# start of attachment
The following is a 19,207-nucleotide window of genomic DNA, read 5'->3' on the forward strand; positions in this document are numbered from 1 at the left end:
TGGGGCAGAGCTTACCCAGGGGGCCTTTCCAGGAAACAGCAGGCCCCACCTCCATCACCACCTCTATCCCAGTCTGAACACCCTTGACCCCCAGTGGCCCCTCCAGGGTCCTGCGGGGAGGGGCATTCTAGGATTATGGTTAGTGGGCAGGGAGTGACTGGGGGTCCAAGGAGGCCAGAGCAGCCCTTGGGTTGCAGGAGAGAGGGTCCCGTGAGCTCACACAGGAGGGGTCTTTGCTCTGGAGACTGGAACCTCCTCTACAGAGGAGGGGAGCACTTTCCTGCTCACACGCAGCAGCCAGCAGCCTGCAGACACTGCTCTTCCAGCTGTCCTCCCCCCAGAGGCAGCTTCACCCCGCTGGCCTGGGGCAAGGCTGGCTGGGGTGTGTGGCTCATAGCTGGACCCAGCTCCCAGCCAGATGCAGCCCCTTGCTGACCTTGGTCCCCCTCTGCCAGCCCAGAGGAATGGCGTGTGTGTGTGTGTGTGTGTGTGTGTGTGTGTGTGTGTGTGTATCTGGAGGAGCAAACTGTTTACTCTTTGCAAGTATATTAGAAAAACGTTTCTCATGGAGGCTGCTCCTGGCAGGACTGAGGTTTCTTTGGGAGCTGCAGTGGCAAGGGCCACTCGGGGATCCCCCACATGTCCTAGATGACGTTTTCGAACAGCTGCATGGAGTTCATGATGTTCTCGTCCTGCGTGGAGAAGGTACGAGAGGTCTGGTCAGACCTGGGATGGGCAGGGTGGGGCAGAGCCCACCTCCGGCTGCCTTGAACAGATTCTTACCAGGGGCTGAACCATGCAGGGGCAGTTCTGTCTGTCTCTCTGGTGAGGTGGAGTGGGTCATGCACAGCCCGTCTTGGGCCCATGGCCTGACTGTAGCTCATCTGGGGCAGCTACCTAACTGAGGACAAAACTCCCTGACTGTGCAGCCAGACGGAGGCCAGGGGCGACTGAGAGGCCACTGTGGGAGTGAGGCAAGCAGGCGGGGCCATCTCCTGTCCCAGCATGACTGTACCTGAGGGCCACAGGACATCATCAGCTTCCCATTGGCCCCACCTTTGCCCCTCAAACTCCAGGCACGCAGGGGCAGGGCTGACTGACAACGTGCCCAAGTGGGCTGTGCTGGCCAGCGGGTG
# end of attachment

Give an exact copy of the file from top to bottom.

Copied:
The following is a 19,207-nucleotide window of genomic DNA, read 5'->3' on the forward strand; positions in this document are numbered from 1 at the left end:
TGGGGCAGAGCTTACCCAGGGGGCCTTTCCAGGAAACAGCAGGCCCCACCTCCATCACCACCTCTATCCCAGTCTGAACACCCTTGACCCCCAGTGGCCCCTCCAGGGTCCTGCGGGGAGGGGCATTCTAGGATTATGGTTAGTGGGCAGGGAGTGACTGGGGGTCCAAGGAGGCCAGAGCAGCCCTTGGGTTGCAGGAGAGAGGGTCCCGTGAGCTCACACAGGAGGGGTCTTTGCTCTGGAGACTGGAACCTCCTCTACAGAGGAGGGGAGCACTTTCCTGCTCACACGCAGCAGCCAGCAGCCTGCAGACACTGCTCTTCCAGCTGTCCTCCCCCCAGAGGCAGCTTCACCCCGCTGGCCTGGGGCAAGGCTGGCTGGGGTGTGTGGCTCATAGCTGGACCCAGCTCCCAGCCAGATGCAGCCCCTTGCTGACCTTGGTCCCCCTCTGCCAGCCCAGAGGAATGGCGTGTGTGTGTGTGTGTGTGTGTGTGTGTGTGTGTGTGTGTGTATCTGGAGGAGCAAACTGTTTACTCTTTGCAAGTATATTAGAAAAACGTTTCTCATGGAGGCTGCTCCTGGCAGGACTGAGGTTTCTTTGGGAGCTGCAGTGGCAAGGGCCACTCGGGGATCCCCCACATGTCCTAGATGACGTTTTCGAACAGCTGCATGGAGTTCATGATGTTCTCGTCCTGCGTGGAGAAGGTACGAGAGGTCTGGTCAGACCTGGGATGGGCAGGGTGGGGCAGAGCCCACCTCCGGCTGCCTTGAACAGATTCTTACCAGGGGCTGAACCATGCAGGGGCAGTTCTGTCTGTCTCTCTGGTGAGGTGGAGTGGGTCATGCACAGCCCGTCTTGGGCCCATGGCCTGACTGTAGCTCATCTGGGGCAGCTACCTAACTGAGGACAAAACTCCCTGACTGTGCAGCCAGACGGAGGCCAGGGGCGACTGAGAGGCCACTGTGGGAGTGAGGCAAGCAGGCGGGGCCATCTCCTGTCCCAGCATGACTGTACCTGAGGGCCACAGGACATCATCAGCTTCCCATTGGCCCCACCTTTGCCCCTCAAACTCCAGGCACGCAGGGGCAGGGCTGACTGACAACGTGCCCAAGTGGGCTGTGCTGGCCAGCGGGTG